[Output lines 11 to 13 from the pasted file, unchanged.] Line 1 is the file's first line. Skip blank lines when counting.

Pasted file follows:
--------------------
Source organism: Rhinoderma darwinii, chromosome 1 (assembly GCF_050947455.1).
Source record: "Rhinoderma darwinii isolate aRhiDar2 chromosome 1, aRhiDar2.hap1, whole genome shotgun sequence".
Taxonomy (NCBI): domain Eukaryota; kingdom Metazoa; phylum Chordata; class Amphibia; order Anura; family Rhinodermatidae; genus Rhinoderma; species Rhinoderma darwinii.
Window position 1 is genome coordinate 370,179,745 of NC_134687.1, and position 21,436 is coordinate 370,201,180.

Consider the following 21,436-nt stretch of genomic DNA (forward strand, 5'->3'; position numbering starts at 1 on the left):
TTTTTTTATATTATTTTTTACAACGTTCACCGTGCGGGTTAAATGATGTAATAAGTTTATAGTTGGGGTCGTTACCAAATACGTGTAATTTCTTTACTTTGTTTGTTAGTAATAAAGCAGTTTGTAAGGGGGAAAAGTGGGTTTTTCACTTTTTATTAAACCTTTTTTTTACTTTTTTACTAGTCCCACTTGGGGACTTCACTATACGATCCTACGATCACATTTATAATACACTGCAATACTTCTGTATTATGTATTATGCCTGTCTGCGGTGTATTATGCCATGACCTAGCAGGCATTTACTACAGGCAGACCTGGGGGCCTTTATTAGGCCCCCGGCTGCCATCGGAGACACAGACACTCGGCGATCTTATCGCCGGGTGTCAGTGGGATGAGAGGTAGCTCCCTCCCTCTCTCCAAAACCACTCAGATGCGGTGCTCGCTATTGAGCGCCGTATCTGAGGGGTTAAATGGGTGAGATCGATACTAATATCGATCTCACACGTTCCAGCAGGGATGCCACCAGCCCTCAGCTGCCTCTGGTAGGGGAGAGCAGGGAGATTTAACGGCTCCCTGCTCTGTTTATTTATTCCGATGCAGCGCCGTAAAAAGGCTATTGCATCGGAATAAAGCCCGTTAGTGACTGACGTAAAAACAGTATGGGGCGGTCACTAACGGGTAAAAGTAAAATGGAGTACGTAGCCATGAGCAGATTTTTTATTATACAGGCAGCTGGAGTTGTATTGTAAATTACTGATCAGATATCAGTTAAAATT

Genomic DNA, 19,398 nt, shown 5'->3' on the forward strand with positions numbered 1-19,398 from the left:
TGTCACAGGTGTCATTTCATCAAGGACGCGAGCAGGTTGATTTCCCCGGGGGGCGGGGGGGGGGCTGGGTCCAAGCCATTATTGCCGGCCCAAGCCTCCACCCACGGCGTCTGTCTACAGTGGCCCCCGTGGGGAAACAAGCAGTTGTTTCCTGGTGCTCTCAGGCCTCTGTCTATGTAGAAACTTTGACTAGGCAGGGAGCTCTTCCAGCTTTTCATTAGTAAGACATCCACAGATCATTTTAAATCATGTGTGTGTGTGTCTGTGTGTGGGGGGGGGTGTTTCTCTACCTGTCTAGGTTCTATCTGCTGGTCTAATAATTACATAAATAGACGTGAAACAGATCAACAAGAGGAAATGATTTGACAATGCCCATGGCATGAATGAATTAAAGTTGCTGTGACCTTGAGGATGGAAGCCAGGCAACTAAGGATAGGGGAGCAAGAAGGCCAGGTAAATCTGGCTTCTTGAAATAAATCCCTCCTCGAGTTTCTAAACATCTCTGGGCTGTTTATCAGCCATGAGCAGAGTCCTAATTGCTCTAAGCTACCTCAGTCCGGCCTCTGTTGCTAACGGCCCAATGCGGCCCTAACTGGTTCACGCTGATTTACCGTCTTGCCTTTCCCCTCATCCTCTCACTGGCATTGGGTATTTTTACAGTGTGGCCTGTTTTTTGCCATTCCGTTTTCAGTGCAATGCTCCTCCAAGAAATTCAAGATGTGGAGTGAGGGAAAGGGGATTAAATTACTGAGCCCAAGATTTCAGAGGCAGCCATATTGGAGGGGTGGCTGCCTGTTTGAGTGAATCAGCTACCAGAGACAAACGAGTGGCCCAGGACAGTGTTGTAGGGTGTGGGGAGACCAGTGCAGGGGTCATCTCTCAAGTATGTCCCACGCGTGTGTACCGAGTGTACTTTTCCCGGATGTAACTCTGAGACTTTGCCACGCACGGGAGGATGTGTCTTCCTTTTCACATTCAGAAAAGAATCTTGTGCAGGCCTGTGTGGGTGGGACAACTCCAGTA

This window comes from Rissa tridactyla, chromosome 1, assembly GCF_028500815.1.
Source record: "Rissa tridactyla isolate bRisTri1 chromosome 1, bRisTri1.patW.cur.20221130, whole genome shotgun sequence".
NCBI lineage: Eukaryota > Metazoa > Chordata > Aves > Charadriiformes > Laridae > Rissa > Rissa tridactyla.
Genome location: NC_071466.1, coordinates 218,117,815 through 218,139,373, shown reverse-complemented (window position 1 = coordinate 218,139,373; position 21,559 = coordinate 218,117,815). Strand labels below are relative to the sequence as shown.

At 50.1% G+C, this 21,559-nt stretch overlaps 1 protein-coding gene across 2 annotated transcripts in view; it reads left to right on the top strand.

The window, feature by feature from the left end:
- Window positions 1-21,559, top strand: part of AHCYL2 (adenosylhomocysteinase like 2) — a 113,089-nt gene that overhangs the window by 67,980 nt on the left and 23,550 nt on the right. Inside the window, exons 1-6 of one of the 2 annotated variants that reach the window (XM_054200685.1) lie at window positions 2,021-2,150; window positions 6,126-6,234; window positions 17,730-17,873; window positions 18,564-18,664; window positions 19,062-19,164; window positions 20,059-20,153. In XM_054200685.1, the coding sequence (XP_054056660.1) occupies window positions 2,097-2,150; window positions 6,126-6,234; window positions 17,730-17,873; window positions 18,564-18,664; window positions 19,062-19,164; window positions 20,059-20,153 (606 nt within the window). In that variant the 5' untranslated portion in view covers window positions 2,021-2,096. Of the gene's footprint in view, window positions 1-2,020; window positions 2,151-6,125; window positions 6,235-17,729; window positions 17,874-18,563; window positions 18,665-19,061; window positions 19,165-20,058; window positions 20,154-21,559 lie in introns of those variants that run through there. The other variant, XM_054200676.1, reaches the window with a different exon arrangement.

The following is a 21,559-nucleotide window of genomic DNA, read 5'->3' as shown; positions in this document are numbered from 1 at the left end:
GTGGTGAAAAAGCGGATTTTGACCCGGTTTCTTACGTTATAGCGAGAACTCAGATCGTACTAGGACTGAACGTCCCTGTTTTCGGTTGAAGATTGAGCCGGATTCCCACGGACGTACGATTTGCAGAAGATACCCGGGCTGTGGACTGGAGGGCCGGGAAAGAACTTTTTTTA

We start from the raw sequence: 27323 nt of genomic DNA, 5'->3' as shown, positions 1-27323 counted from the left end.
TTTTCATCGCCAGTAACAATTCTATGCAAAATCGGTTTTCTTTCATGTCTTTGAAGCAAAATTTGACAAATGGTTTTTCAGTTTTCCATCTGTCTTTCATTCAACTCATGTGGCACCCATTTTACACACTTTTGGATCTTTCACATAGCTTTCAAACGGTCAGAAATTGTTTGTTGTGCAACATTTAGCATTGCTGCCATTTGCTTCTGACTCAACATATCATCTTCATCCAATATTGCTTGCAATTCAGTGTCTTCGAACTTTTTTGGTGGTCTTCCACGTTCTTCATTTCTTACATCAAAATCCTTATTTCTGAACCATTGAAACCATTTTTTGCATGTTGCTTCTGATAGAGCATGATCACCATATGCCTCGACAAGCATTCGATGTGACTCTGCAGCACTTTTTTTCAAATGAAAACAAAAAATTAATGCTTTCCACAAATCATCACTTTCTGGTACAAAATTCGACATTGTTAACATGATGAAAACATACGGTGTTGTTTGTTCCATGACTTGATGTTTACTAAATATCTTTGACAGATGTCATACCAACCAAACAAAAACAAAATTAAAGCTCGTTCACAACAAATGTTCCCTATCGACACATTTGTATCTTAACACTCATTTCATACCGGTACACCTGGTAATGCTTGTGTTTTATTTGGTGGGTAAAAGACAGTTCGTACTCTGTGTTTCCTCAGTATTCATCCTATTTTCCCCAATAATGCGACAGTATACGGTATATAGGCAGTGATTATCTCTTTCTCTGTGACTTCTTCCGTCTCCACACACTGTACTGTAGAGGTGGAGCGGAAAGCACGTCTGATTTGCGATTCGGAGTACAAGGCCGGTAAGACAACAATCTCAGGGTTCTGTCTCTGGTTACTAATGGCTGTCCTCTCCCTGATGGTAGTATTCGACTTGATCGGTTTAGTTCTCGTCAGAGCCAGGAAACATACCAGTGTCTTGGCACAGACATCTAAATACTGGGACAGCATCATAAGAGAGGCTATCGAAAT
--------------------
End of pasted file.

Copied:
NCBI lineage: Eukaryota > Metazoa > Chordata > Aves > Charadriiformes > Laridae > Rissa > Rissa tridactyla.
Genome location: NC_071466.1, coordinates 218,117,815 through 218,139,373, shown reverse-complemented (window position 1 = coordinate 218,139,373; position 21,559 = coordinate 218,117,815). Strand labels below are relative to the sequence as shown.

At 50.1% G+C, this 21,559-nt stretch overlaps 1 protein-coding gene across 2 annotated transcripts in view; it reads left to right on the top strand.